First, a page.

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Statement on the Fiscal System Council Deliberations


 Concern over the Fiscal System Council Deliberations

Statement by the Members of Administrative Council  

AIZAWA Masuo, Adviser, Japan Science and Technology Agency

UEYAMA Takahiro, Vice President, Professor, National Graduate Institute for Policy Studies

OZAKI Hiroshi, Representative Director & Chairman, Osaka Gas Co., Ltd.

KAWASHIMA Yasunaru, President Emeritus, National Cerebral and Cardiovascular Center

SATO Yukio, Vice President, The Japan Institute of International Affairs

SUZUKI Naoshi, Professor, Faculty of Engineering Science, Kansai University

TESHIROGI Isao, Representative Director and President, Shionogi & Co., Ltd.

TOMONO Hiroshi, Adviser, Nippon Steel & Sumitomo Metal Corporation

NANBU Machiko, Chairwoman, Kobe Concerto Cruising Company

NOJI Kunio, Representative Director & President, Komatsu Ltd.

WATANABE Katsunobu, Special Adviser, Asahi Broadcasting Corporation

  We, the members of the National University Corporation Osaka University Off-Campus Administrative Council set based on the National University Corporation Act, taking advantage of our expertise and social status, have participated in deliberations of important agenda concerning the management of the university. We have played our role so that Osaka University can gain public trust and support.

  From our perspective, we can’t help but vastly doubt and fear the future direction of operational grants for national universities discussed at the Fiscal System Council meeting on October 26, 2015.

  The Fiscal System Council states that it is necessary for national universities to strengthen their ability to manage in order to continue their independent and sustainable management. Specifically, it proposes that national universities increase their self-support funds by 1.6 percent every year, while the government will decrease grants to them by 1 percent over 15 years.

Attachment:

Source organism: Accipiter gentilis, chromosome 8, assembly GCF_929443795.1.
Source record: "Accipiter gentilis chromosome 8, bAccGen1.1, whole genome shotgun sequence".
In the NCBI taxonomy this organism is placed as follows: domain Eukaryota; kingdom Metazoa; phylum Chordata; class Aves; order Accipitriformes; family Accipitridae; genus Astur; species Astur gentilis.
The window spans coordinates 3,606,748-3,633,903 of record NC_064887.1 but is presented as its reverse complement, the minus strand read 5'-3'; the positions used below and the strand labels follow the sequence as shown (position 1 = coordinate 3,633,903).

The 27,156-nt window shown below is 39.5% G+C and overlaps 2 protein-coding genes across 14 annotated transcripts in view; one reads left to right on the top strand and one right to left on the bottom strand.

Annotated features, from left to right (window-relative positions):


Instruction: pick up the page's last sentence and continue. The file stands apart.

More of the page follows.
This proposal is not made considering the roles expected of national universities in the development of our nation, such as response to globalization and the creation of innovation. We have no choice but to inform them that their proposal will endanger the survival of national universities.

  To be sure, we think that national universities need to make their own efforts to secure income from a variety of sources in order to maintain high quality and continue autonomous management in our nation’s severe financial condition. However, there is a limit to growth of income of national universities whose principal business is education and research.
  The operational grants, which are basic operating revenues for national universities, have been drastically reduced since 2004, when the national university status changed to independent entities.
  Grants to Osaka University have been reduced by 10.4 billion yen since then (minus 19%).
In the first place, Japan's public financial expenditure spending for higher education as a percentage of GDP is 0.5%, which is only half of the average expenditure of OECD member nations, and the lowest among them.

  Osaka University has promoted world-class education and research in a wide range of cultural sciences, social sciences, and natural sciences and has achieved outstanding research performances, producing promising personnel who can live up to the expectations of the public.
  However, this mechanical reduction of operational grants will interfere with Osaka Univeristy's ability to continue its efforts in nurturing young people who are responsible for the future of Japan, promoting academic research that creates diverse wisdom, and continuously contributing to society through such efforts. Furthermore, it will also lead to serious problems in the future of national universities as a whole and, eventually, the future of higher education, as well as science and technology, supporting the foundation of our nation.

  Once again, we emphasize that operational grants must be enriched in order for national universities to strengthen functions in education, research, and social contribution and contribute to our nation’s sustainable development, and we earnestly hope for understanding on all sides.

  Click here to download this statement. (link in Japanese)

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